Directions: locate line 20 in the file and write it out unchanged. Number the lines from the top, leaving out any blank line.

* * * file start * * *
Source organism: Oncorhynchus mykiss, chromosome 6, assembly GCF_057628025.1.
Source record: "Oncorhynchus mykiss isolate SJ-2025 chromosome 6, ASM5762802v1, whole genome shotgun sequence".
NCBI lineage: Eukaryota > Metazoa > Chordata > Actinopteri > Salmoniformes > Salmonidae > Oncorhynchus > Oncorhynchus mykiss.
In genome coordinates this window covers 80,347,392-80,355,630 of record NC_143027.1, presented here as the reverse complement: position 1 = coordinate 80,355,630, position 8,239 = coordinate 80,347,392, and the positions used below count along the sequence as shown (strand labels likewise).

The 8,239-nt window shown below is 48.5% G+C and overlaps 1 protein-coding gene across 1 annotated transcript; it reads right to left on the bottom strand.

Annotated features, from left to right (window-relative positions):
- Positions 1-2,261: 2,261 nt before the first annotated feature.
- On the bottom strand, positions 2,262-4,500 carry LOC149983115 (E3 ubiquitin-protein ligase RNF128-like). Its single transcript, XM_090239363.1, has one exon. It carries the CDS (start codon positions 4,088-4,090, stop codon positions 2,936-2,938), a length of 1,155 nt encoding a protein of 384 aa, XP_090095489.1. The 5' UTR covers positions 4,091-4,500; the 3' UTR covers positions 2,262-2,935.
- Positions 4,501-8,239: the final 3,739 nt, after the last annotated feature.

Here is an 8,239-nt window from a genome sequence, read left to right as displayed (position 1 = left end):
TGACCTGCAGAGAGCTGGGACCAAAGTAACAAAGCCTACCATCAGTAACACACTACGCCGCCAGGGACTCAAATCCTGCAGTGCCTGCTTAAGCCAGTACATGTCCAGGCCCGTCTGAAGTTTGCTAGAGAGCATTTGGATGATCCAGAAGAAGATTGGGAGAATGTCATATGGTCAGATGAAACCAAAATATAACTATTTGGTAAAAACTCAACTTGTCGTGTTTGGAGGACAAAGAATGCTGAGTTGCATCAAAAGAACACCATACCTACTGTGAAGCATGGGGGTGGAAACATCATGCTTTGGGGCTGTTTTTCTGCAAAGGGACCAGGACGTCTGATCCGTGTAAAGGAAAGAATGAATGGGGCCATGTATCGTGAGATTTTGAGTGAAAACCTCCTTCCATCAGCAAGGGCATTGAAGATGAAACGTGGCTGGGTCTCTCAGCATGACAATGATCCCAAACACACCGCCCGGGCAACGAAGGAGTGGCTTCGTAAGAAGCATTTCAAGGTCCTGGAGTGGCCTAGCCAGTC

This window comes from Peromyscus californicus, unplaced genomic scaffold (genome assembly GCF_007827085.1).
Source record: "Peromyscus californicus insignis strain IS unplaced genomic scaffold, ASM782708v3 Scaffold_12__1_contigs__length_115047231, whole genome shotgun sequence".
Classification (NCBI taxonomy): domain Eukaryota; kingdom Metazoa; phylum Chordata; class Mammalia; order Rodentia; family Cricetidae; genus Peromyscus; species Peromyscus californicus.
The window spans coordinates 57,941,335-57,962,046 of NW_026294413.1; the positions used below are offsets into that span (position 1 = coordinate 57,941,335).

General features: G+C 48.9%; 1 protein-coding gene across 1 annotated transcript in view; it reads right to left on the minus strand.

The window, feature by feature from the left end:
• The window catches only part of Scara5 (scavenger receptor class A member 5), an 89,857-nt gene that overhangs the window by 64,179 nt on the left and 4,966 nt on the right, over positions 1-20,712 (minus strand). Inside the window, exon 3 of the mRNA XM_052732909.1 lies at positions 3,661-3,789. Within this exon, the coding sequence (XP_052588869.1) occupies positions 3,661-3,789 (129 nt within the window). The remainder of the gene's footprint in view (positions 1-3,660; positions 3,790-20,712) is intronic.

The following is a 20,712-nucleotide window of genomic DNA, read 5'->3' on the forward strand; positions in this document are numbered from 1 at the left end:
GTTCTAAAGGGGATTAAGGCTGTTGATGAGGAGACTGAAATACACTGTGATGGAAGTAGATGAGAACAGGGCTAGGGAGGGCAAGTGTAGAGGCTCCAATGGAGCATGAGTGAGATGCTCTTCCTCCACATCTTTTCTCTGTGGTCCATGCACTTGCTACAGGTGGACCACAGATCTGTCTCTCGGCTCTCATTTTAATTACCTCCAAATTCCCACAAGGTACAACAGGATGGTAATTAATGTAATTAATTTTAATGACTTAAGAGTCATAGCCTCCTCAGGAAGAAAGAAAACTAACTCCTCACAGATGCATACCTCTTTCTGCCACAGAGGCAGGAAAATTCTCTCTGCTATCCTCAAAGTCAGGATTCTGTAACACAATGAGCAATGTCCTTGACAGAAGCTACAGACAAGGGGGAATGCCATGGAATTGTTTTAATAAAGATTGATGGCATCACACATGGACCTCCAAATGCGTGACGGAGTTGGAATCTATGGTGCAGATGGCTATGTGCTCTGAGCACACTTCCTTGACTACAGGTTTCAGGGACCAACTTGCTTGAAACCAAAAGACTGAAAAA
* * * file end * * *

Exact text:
GTTCTAAAGGGGATTAAGGCTGTTGATGAGGAGACTGAAATACACTGTGATGGAAGTAGATGAGAACAGGGCTAGGGAGGGCAAGTGTAGAGGCTCCAATGGAGCATGAGTGAGATGCTCTTCCTCCACATCTTTTCTCTGTGGTCCATGCACTTGCTACAGGTGGACCACAGATCTGTCTCTCGGCTCTCATTTTAATTACCTCCAAATTCCCACAAGGTACAACAGGATGGTAATTAATGTAATTAATTTTAATGACTTAAGAGTCATAGCCTCCTCAGGAAGAAAGAAAACTAACTCCTCACAGATGCATACCTCTTTCTGCCACAGAGGCAGGAAAATTCTCTCTGCTATCCTCAAAGTCAGGATTCTGTAACACAATGAGCAATGTCCTTGACAGAAGCTACAGACAAGGGGGAATGCCATGGAATTGTTTTAATAAAGATTGATGGCATCACACATGGACCTCCAAATGCGTGACGGAGTTGGAATCTATGGTGCAGATGGCTATGTGCTCTGAGCACACTTCCTTGACTACAGGTTTCAGGGACCAACTTGCTTGAAACCAAAAGACTGAAAAA